Feeds

Coca-Cola and Facebook get touchy with Israeli teens

Tagging the youth for fun and profit

The Power of One Infographic

Coca-Cola is offering wrist bands to those attending the Village festival in Israel so they can update their Facebook status with a tap of the hand.

That tap has to be against one of the huge "Like" buttons Coca-Cola has erected around the site, though tags are recorded as youth pass the festival gates too, so organisers can see who is where and attendees can be sure that every moment is captured on Facebook.

The tags, modelled on Coca-Cola bottle tops, are optional, though the RFID Journal reports that the offer was accepted by all those attending the (alcohol-free) series of events that Coca-Cola sponsors.

Ten Coca-Cola Villages were held this year, each consisting of three days of swimming, music, stand-up comedy and sports. A total of 6,500 teenagers went along, though the supporting Facebook page has 55,000 signed up.

Not only could attendees automatically update their status with such gems as "I got the best massage of my life at Coca-Cola Village" while leaving the festival spa, but staff wandered around the events with digital cameras, taking photographs that could be instantly uploaded to Facebook by tapping the wrist against a portable reader.

The project was a huge success, with attendees happily providing free advertising for Coca-Cola, while organisers appreciated being able to see how many people were looking for food, or attending a particular performance - no doubt that data will be examined carefully when considering the line-up for next year.

Facebook Places might make this kind of approach redundant, though the wristbands (which were collected and reused) provide a nicely physical interaction, not to mention sharing location data the festival organisers as well as the rest of the world. Attendees don't seem worried that everyone will know where they were, after all - the Coca-Cola Village is the cool place to be. ®

The Essential Guide to IT Transformation

More from The Register

next story
Yorkshire cops fail to grasp principle behind BT Fon Wi-Fi network
'Prevent people that are passing by to hook up to your network', pleads plod
Major problems beset UK ISP filth filters: But it's OK, nobody uses them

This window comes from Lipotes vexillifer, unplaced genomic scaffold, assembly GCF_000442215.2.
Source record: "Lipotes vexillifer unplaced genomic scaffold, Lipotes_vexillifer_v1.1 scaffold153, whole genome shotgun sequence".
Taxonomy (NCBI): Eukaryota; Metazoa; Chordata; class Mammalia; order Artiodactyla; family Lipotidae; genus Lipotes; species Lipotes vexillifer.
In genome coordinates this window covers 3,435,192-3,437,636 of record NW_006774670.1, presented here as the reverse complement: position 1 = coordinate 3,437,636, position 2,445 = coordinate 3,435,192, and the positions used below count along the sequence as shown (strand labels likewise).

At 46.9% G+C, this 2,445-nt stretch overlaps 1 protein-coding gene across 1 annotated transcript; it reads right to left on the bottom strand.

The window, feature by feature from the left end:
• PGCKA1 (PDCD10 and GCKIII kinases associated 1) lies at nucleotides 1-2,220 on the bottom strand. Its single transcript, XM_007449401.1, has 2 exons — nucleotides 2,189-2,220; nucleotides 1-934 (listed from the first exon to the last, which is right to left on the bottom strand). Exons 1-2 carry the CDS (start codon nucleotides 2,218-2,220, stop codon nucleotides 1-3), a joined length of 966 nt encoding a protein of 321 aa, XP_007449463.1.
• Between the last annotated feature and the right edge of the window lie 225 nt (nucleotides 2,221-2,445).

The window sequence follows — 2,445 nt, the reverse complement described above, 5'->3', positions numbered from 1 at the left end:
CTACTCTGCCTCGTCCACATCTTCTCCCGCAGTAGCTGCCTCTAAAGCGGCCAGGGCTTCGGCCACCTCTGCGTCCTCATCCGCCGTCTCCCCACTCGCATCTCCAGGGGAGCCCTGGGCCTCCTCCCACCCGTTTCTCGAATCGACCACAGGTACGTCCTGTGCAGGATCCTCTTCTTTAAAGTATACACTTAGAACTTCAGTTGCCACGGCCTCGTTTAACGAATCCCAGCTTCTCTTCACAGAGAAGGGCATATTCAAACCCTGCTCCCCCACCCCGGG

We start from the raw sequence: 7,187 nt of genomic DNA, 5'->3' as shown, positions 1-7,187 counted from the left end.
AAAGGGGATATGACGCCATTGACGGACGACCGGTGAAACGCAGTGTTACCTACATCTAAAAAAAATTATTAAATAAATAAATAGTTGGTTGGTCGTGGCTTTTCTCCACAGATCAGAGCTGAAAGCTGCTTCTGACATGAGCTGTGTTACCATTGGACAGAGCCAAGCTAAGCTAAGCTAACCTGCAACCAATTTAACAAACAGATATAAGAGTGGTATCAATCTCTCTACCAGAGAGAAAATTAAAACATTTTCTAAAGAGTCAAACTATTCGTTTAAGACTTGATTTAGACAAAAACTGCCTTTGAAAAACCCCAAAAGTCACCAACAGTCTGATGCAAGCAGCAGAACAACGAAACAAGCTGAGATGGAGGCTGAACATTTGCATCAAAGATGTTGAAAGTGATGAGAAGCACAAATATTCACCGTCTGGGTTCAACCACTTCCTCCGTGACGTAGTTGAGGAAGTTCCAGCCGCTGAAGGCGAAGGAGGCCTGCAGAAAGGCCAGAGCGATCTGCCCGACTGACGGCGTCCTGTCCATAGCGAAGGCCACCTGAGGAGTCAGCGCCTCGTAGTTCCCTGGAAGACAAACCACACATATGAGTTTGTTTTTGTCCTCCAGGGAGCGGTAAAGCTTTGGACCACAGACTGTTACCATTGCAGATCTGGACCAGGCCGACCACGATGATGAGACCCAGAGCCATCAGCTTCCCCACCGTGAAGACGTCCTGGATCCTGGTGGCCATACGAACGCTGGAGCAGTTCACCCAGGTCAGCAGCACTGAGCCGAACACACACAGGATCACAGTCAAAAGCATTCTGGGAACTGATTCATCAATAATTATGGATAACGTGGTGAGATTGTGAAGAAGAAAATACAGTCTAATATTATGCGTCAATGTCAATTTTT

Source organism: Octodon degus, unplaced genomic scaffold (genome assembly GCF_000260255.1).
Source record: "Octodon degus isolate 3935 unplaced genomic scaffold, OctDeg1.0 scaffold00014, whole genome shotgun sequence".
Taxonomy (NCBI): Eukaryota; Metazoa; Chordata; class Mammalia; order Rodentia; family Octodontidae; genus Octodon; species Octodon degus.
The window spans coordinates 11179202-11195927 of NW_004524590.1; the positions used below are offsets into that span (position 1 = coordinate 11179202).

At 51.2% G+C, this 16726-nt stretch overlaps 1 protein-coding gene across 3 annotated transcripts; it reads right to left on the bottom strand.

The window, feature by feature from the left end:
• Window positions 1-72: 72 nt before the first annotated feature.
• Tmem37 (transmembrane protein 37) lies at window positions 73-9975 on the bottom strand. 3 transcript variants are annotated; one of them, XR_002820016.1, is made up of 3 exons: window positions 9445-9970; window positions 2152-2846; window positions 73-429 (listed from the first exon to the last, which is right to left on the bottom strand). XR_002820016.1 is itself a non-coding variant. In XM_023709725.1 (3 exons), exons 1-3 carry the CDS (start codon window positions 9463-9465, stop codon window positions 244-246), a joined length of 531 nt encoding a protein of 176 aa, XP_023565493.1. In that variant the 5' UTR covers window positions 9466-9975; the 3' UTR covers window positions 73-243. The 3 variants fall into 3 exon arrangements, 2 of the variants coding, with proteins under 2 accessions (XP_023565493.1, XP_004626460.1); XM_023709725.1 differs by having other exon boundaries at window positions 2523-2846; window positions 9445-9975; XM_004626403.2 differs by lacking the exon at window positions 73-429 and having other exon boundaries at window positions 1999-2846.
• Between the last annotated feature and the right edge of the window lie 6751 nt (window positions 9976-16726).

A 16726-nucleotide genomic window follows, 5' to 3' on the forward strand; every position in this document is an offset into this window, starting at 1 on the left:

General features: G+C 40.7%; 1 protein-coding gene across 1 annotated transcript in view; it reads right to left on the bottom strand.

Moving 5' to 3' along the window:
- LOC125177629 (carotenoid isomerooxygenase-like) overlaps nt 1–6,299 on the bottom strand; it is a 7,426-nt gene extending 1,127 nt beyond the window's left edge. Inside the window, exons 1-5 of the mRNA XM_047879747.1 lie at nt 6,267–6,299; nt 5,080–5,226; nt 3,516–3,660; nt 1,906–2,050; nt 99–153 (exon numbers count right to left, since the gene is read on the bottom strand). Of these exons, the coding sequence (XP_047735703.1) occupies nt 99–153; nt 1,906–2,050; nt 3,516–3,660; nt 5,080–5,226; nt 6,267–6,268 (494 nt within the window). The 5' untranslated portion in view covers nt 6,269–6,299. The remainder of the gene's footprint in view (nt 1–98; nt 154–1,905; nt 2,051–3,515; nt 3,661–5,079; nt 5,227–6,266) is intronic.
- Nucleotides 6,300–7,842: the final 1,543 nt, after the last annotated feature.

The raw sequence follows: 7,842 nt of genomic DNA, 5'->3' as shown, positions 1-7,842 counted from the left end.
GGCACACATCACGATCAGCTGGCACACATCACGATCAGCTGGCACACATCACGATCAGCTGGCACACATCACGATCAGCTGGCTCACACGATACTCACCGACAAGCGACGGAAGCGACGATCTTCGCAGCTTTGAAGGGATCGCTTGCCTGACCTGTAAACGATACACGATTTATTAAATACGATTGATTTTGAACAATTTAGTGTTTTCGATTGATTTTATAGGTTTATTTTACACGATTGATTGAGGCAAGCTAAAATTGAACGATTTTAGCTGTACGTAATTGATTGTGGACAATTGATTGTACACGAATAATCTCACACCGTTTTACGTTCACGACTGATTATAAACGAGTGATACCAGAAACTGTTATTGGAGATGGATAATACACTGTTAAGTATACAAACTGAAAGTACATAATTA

It's almost as though pr0n was actually rather popular
Apple orders huge MOUNTAIN of 80 MILLION 'Air' iPhone 6s
Bigger, harder trouser bulges foretold for fanbois
Google Nest, ARM, Samsung pull out Thread to strangle ZigBee
But there's a flaw in Google's IP-based IoT system
Microsoft unsheathes cheap Android-killer: Behold, the Lumia 530
Say it with us: I'm King of the Landfill-ill-ill-ill
All those new '5G standards'? Here's the science they rely on
Radio professor tells us how wireless will get faster in the real world
US freemium mobile network eyes up Europe
FreedomPop touts 'free' calls, texts and data
'Two-speed internet' storm turns FCC.gov into zero-speed website
Deadline for comments on net neutrality shake-up extended to Friday
prev story

Whitepapers

Seven Steps to Software Security
Seven practical steps you can begin to take today to secure your applications and prevent the damages a successful cyber-attack can cause.
Consolidation: The Foundation for IT Business Transformation
In this whitepaper learn how effective consolidation of IT and business resources can enable multiple, meaningful business benefits.
Designing a Defense for Mobile Applications
Learn about the various considerations for defending mobile applications - from the application architecture itself to the myriad testing technologies.
Build a business case: developing custom apps
Learn how to maximize the value of custom applications by accelerating and simplifying their development.
Consolidation: the foundation for IT and business transformation
In this whitepaper learn how effective consolidation of IT and business resources can enable multiple, meaningful business benefits.